History, 1834–1836

  • Source Note
  • Historical Introduction
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repentance and baptism for the remission of sins, warned the people of the consequen ces of eniquity, and declared that the kingdom of heaven was at hand—All this was too  much! To see one dressed so rediculously eating no common food, neither drinking  wine like other men; stepping in advance of the learned and reverend Pharisees,  wise doctors, and righteous scribes, and declaring at the same time, that the  Lords kingdom would soon appear, could not be borne—he must not teach—he  must [not] assume—he must not attempt to lead the people after him—“He hath a devil!”
The Jews were willing, (professedly so) to believe the ancient prophets, and follow  the directions of heaven as delivered to the world by them; but when one came  teaching the same doctrine, and proclaiming the same things, only that they were  nearer, they would not hear. Men say if they could see they would believe, but  I have thought the reverse, in this respect—If they cannot see they will believe.
One of two reasons may be assigned as the cause why the messengers of truth  have been rejected—perhaps both. The multitude saw their imperfections, or  supposed ones, and from that framed an excuse for rejecting them, or else in  consequence of the corruption of their own hearts, when reproved, were not willing to  repent, but saught to make a man an offender for a word: or for wearing  camels hair, eating locusts, drinking wine, or showing friendship to publicans  and sinners!
When looking over the sacred scriptures we seem to forget that they were  given through men of imperfections, and subject to passions. It is a general belief that  the ancient proptets [prophets] were perfect—that no stain, or blemish ever appeared upon  their characters while on earth, to be brought forward by the opposer as an  excuse for not believing. The same is said of the apostles; but James said that Elias  -[Eligah]- was a man subject to like passions as themselves, and yet he had that power with  God that in answer to his prayer it rained not on the earth by the space of three  years and a half.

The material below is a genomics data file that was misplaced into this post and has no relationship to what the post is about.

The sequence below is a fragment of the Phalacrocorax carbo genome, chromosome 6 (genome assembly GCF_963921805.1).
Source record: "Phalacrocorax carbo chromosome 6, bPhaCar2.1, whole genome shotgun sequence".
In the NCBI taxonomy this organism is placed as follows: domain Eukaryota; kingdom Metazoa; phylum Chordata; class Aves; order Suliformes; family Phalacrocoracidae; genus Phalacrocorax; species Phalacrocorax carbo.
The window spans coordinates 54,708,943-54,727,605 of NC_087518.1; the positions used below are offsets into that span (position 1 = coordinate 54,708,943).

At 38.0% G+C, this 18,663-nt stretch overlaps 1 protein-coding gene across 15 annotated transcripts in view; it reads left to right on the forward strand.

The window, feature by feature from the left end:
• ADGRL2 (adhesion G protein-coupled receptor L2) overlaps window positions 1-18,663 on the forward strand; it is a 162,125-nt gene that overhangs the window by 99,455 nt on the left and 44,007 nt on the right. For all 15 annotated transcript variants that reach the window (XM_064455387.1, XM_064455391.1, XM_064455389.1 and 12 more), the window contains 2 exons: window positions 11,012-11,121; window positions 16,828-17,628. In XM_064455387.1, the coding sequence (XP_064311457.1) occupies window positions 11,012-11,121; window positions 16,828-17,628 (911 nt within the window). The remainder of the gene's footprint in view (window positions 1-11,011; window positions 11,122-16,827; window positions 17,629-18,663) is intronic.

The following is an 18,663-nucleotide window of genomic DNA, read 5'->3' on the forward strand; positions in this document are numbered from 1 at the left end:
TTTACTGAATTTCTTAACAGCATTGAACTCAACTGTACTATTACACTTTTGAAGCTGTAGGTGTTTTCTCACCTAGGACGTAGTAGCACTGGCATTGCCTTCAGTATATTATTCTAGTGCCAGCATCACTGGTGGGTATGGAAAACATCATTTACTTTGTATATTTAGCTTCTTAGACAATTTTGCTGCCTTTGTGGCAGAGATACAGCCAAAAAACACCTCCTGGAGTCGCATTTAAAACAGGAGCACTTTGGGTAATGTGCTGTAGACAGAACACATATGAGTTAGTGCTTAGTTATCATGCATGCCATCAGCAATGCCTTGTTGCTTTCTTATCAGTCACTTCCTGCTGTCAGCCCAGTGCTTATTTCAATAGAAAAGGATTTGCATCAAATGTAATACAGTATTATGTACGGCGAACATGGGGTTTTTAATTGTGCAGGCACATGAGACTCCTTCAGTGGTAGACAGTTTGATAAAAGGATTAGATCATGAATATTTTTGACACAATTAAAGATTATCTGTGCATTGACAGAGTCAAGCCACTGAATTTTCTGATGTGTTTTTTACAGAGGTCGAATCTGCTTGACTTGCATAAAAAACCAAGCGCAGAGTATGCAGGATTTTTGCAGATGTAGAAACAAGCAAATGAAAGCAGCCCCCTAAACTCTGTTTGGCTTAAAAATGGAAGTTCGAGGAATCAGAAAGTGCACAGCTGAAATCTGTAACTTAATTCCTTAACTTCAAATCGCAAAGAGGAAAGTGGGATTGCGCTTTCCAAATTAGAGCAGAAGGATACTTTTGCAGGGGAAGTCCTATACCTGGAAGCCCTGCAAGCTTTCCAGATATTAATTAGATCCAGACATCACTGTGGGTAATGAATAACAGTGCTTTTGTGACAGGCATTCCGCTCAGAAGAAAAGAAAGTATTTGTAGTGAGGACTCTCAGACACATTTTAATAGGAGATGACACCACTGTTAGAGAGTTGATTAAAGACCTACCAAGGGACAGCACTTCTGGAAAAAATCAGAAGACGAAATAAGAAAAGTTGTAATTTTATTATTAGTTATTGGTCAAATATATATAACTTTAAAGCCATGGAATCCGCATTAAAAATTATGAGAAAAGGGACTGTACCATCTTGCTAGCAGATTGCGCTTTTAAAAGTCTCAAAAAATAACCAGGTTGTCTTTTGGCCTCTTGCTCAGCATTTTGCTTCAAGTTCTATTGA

There can be no doubt but those to whom he wrote looked upon the ancient  prophets as a race of beings superior to any in those days; and in order to be  constituted a prophet of God, a man must be perfect in every respect.—
The idea is, that he must be perfect according to their signification of the word.  If a people were blessed with prophets, they must be the individuals who were  to prescribe the Laws by which they must be governed, even in their private  walks. The generation following were ready to suppose, that those men who  believed the word of God were as perfect as those to whom it was delivered supposed  they must be, and were as forward to prescribe the rules by which they were  governed, or rehearse laws and declare them to be the governing principles of  the prophets, as though they themse[l]ves held the keys of the mysteries of the heaven,  and had searched the archives of the generations of the world.